The Indian Express yesterday reported that about 250 riot victims who had taken shelter in the Meliaputti and Mandasa areas of Srikakulam district in neighboring Andhra Pradesh state were refusing to go back to their villages "out of fear."
"As many as 109 persons of 35 families of Sarlaguda, Raikia, Nuagaon, Baliguda, Bataguda, Barkhama, G. Udaygiri, Tikabali and Suraballi areas have been residing at Sourakaligam village of Meliaputti area, Andhra Pradesh, since the Kandhamal violence," said the newspaper, adding that 140 others had taken shelter in Kumudhisingi village of the Mandasa area.
There are 12,641 violence-affected people in seven relief camps in Kandhamal, according to the district authorities.
Violence in Another District
The violence in Kandhamal has led to tensions in several other districts of Orissa. Yesterday a mob of around 400 people surrounded and beat five Christian men in the Bindha area of Bhadrak district's Tihidi Block, according to the Christian Legal Association.
The incident took place when five men and two women, all staff of the Discipleship Centre, were returning from a few villages where that Christian organization has projects. A cyclist suddenly appeared before them and had an accident, incurring minor injuries. Soon a mob of about 300 people gathered and began beating the men, accusing them of converting Hindus, as if such activity were illegal in India.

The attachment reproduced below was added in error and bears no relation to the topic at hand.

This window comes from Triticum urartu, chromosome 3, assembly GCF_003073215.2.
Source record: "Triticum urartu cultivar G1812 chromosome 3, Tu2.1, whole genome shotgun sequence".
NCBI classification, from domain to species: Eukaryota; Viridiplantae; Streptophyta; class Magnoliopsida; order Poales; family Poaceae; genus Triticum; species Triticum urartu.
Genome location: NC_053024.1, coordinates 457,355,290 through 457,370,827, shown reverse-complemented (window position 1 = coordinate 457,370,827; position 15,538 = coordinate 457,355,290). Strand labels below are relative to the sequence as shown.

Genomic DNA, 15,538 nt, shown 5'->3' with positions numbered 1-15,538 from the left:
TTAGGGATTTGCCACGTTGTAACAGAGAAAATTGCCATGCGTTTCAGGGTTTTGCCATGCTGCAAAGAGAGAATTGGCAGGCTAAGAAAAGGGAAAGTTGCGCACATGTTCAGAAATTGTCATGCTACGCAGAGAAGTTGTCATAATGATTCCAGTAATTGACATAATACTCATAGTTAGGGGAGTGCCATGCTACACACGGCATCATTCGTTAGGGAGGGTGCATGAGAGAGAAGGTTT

The mob dragged the Christians to a Hindu nationalist rally where slogans against them were chanted. Police arrived and took the Christians to a police station, charging them under laws against forcible or fraudulent conversion. The seven Christians remained in jail at press time.
Police also filed a counter-complaint against the attackers, but no one was arrested at press time.
Nun's Rape Case
In the case of a Catholic nun raped on Aug. 25 during the initial violence, the Kandhamal district court today issued a notice summoning her to appear for identification of the culprits, reported the Press Trust of India news agency.
The victim, who said she was raped in K. Nuagaon in Baliguda, had refused to cooperate with police, demanding that a federal agency investigate her case. On Oct. 24, she appeared before media and blamed police for not coming to her rescue. She said she was raped while police did nothing, and that later she saw a policeman talking congenially to one of the rapists.
Previously she had filed a complaint at the Baliguda police station, but officers did not make any arrests until a national newspaper, The Hindu, highlighted the case on Sept. 30. When the nun initially went to the police station to file her complaint, an officer had warned her of possible negative consequences of doing so.
While Christians are demanding that a federal agency take over investigation of the violence in Orissa, the state government has appointed a one-man panel, the Justice S.C. Mohapatra judicial commission, to carry out the probe.
The commission placed an advertisement in a local newspaper, Sambad, on Nov. 3 seeking affidavits of victims by Nov. 15. It also said that people could appear before the commission on Nov. 28 in its office in Bhubaneswar, the state capital.
The commission will analyze the sequence of events and circumstances leading to the killing of Saraswati on Aug. 23 and the subsequent violence. It will also probe the role, conduct and responsibility of individuals, organizations, groups and agencies in precipitating and committing the crimes and investigate whether the measures that followed were adequate.
Mohapatra is a retired judge of the Orissa High Court.
Orissa is ruled by a coalition of a local party, the Biju Janata Dal, and the Hindu nationalist Bharatiya Janata Party, which has close ties with the VHP.